Clinical characteristics: MYH9-related disease (MYH9-RD) is characterized in all affected individuals by hematologic features present from birth consisting of platelet macrocytosis (i.e., >40% of platelets larger than 3.9 μm in diameter), thrombocytopenia (platelet count <150 x 109/L), and aggregates of the MYH9 protein in the cytoplasm of neutrophil granulocytes. Most affected individuals develop one or more additional extrahematologic manifestations of the disease over their lifetime, including sensorineural hearing loss, renal disease (manifesting initially as glomerular nephropathy), presenile cataracts, and/or elevation of liver enzymes.
Diagnosis/testing: The diagnosis of MYH9-related disease is established in a proband with suggestive findings and a heterozygous pathogenic variant in MYH9 identified by molecular genetic testing.
Management: Treatment of manifestations: For most active hemorrhages, consider local measures as the first-line treatment; transfusion of platelet concentrates should be used for active hemorrhages that cannot be otherwise managed, life- or organ-threatening hemorrhages, and/or bleeding at critical sites. Whenever necessary, eltrombopag or platelet transfusion should be used to prepare affected individuals for elective surgery. Antifibrinolytic agents and desmopressin are also used for covering hemostatic challenges or treating hemorrhages. Hearing loss, renal complications, and cataracts are managed in a standard fashion; individuals with severe/profound deafness benefit from cochlear implantation.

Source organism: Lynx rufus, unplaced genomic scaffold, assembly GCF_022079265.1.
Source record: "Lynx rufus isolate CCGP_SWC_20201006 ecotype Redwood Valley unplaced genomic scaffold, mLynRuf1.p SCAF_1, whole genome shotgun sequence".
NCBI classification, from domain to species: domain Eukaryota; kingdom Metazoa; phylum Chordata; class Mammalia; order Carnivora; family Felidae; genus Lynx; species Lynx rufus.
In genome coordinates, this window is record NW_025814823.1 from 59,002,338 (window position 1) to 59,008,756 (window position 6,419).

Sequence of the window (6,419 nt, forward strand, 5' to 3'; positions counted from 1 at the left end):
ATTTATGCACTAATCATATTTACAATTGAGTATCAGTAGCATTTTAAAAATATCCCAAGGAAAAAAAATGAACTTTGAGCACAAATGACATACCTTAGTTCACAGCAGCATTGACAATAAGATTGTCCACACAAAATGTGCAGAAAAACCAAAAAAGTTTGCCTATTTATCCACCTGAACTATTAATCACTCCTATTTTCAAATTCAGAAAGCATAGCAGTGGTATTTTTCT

Surveillance: For individuals with moderate or severe thrombocytopenia: at least annual (and in case of bleeding and/or changes in bleeding diathesis) microscopic assessment of platelet count and blood count to screen for anemia. Screening for individuals not currently under treatment for the following: annually (or every 6 months in individuals with high-risk MYH9 genotypes) for nephropathy, and every three years for hearing loss, cataracts, and abnormal liver enzymes.
Agents/circumstances to avoid: Drugs that inhibit platelet function or reduce platelet count, and drugs that are ototoxic, nephrotoxic, or hepatotoxic should be used only after assessment of risk-to-benefit ratio. Hazardous noise and activities with high risk of injury should be avoided.
Evaluation of relatives at risk: Clarify the status of all first-degree relatives of an affected individual in order to establish appropriate management (including treatment and surveillance) and awareness of agents and circumstances to avoid.
Pregnancy management: Deliveries should be managed as they are in women with other forms of thrombocytopenia; in general, a platelet count of ≥50 x 109/L is recommended for delivery.
Genetic counseling: MYH9-RD is inherited in an autosomal dominant manner. Approximately 35% of probands represent simplex cases, most of whom have a documented de novo pathogenic variant. Each child of an individual with MYH9-RD has a 50% chance of inheriting the MYH9 pathogenic variant. Once the MYH9 pathogenic variant has been identified in an affected family member, prenatal testing for a pregnancy at increased risk and preimplantation genetic testing are possible.
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